What about my companion? How fared it with him? He is able to inform you best on that point, for he learned by experience on that occasion the awful sting of a leather strap. Never since in his lifetime has he been half an hour before time. Who can tell the injury a leather strap may do!

From my very earliest days the desire to become a preacher was ever present with me, which desire became intensified as the years sped by. As a strong manifestation of this fact, I was often found in the garden addressing the cabbages, which in my youthful fancy represented the congregation, and on Sunday evenings when my parents were at chapel, a habit of mine was to rear a chair upside down against the wall, get within the bars of my chair-pulpit, and address my two sisters.

Strange to say, running parallel to this habit of preaching was a fond love for the water, and it may be said in a literal sense that I was as fond of it as a duck. I am told that when an infant under the care of any person other than my mother, nothing in the world would quiet me except a bowl of water and a sponge to play with. Naturally this liking developed, as you will see. Separated by a thick wall from the Millbrook lake is a large mill-pond, which, when emptied of water, is very muddy. How we, as schoolboys, delighted to roll in this mud (for what is dirty to a school-boy?) and then jump over the other side of the wall and swim in the wake of the paddle-wheel steamer! On one occasion, the Vicar, who from the vicarage could watch our habits, observed that during the day I had bathed nine times, which thing, he gave my parents to understand, was very weakening. “Twice a day,” said he, “is often enough.” I think so too, now, but did not then.

On Saturdays a party of us boys would wend our way to the Whitsands for the purpose of bathing in the open sea. This we regarded as something totally different from that of our daily bathings in the lake; and in point of fact it was, for the water was purer and fresher, and soft golden sands took the place of mud strewed with broken pieces of glass and other refuse. Oh! how we loved to rush headlong through the giant waves which came bounding in from seaward. How much better was this than learning a proposition of Euclid! The boy who swam furthest out to sea was looked upon as the hero of the hour, indeed through the whole week, until Saturday came again, when some other boy would endeavour to swim beyond the limit of the previous week. In this way we instituted a competition between ourselves in the art of swimming.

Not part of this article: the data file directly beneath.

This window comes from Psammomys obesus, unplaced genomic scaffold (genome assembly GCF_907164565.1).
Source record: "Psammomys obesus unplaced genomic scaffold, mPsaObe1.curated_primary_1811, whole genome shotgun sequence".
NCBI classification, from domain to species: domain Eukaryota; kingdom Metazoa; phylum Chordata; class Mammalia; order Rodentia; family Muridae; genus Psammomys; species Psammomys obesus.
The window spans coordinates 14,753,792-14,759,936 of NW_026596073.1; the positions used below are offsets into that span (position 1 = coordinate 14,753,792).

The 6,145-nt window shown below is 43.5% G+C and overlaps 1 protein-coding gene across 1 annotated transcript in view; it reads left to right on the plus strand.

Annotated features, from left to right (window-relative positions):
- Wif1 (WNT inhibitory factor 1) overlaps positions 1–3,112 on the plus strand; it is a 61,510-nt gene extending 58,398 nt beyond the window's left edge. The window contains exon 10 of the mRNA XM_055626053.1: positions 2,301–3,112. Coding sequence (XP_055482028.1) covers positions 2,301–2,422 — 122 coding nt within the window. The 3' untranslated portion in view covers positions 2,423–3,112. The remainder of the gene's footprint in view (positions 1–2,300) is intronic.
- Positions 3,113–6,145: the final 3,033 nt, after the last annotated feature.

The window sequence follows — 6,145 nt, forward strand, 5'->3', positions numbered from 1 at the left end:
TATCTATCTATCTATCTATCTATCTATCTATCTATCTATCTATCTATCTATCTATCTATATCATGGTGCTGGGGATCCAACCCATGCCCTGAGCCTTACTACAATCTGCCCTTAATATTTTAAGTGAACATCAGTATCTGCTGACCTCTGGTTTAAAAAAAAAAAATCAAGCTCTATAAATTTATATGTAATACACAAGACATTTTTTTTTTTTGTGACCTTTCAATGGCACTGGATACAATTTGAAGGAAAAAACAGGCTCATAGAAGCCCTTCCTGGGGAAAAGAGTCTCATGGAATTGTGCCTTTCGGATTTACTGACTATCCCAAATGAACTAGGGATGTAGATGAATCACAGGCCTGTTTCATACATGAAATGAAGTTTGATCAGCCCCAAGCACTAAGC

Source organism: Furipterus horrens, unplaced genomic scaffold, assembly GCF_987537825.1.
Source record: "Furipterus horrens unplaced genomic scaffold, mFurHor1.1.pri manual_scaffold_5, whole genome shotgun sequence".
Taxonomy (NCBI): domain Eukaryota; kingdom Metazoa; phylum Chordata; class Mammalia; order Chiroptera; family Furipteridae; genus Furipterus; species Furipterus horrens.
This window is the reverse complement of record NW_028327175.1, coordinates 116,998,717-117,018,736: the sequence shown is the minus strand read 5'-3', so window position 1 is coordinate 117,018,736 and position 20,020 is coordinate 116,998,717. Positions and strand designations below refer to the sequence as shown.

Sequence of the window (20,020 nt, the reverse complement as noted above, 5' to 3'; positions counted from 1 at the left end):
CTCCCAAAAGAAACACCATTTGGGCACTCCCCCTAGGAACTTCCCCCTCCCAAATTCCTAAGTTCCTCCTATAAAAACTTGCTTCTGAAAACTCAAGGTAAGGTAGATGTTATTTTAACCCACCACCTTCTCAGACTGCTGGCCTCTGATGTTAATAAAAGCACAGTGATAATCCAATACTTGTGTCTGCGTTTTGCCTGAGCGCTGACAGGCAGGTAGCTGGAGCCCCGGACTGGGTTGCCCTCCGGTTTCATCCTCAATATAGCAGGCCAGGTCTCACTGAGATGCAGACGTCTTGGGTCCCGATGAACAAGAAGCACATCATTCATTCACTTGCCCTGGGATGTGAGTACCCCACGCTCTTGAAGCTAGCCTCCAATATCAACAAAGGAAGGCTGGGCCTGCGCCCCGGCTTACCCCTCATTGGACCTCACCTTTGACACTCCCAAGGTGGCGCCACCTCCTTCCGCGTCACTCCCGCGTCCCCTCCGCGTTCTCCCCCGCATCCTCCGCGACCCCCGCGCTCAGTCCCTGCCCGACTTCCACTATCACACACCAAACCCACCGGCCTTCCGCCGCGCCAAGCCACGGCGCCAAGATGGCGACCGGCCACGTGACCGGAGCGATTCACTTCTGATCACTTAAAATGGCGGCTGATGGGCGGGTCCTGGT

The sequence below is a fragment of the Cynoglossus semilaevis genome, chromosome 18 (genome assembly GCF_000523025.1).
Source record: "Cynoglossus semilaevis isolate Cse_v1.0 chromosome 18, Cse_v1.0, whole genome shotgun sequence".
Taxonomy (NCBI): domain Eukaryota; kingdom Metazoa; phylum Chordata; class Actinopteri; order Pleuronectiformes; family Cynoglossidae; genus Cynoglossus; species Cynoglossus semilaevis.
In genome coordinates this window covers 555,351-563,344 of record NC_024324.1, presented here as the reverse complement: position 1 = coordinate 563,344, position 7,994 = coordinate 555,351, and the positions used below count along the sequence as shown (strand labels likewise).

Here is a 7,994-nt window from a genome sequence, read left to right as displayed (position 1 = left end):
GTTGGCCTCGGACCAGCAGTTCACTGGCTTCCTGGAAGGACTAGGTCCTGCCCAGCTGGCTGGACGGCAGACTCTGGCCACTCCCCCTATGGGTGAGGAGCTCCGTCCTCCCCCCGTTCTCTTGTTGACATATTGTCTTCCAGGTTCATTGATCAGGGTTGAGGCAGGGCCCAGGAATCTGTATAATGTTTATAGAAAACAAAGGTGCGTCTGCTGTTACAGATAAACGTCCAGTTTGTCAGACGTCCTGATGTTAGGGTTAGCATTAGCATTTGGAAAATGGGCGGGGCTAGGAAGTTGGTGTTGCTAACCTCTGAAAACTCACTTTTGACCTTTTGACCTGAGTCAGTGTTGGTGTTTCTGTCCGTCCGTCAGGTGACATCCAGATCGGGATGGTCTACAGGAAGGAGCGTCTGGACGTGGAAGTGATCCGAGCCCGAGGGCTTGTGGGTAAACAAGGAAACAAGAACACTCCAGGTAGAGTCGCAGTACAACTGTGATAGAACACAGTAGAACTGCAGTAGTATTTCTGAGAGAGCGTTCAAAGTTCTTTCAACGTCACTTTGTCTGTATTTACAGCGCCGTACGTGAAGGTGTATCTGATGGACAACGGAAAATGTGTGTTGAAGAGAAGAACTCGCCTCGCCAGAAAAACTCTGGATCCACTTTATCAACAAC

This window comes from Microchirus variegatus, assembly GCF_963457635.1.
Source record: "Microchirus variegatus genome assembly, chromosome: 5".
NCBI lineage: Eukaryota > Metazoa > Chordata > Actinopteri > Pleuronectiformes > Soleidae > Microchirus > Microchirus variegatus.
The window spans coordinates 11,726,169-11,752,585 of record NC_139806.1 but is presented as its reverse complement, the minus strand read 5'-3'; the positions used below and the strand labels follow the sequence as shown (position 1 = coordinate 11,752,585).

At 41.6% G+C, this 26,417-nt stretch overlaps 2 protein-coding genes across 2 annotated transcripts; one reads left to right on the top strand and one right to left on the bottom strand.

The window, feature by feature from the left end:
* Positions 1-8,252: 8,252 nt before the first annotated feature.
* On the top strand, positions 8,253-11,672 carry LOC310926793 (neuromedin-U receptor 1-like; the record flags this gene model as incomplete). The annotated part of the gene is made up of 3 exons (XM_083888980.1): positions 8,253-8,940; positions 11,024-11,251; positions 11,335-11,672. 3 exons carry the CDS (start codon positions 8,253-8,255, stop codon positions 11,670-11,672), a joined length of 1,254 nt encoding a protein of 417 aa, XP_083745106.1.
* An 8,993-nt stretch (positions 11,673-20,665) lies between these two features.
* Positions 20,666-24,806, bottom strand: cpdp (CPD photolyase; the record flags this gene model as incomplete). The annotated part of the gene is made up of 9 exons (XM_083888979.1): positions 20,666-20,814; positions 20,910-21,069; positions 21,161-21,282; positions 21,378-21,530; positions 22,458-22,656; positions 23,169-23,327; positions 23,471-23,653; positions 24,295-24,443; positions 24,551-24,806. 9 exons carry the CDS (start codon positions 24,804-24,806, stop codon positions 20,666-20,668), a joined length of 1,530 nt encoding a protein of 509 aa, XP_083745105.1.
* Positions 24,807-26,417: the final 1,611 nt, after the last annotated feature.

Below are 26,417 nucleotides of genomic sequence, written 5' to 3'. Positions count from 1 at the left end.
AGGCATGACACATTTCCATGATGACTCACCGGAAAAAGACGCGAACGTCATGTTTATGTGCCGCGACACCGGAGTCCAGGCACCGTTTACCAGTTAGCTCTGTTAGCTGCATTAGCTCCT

One Saturday the scene changed, for after the delight of bathing came misery; after joy came pain. It is ever so. The shadow is always with the light. After dressing ourselves, we made a hasty retreat over the rocks, as it had now begun to rain, when lo! my foot was caught in a crevice. I wriggled it to and fro, with the hope of extricating it, but in vain. The other boys were now a long distance In front, and there with my foot jammed between the rocks was I, like a rabbit caught in the gin, shouting “Mother! Mother!” though she were four miles away. If ever I needed a trumpet voice, it was then. At length by the help of a friend who came to relieve me, I was set at liberty. For many years after this incident, my ankle-bone remained swollen a memento of that Saturday afternoon.

But I must pass on. I was now nine years of age and organist in the Wesleyan Sunday School, having for the past two years studied music under my father. Added to this, I formed part of the Wesleyan church choir. Sunday therefore to me was a very busy day, made exceptionally so, as apart from church and school work, the intervals were filled up with music and singing at home, in which all the family joined. Our house was indeed a house of song.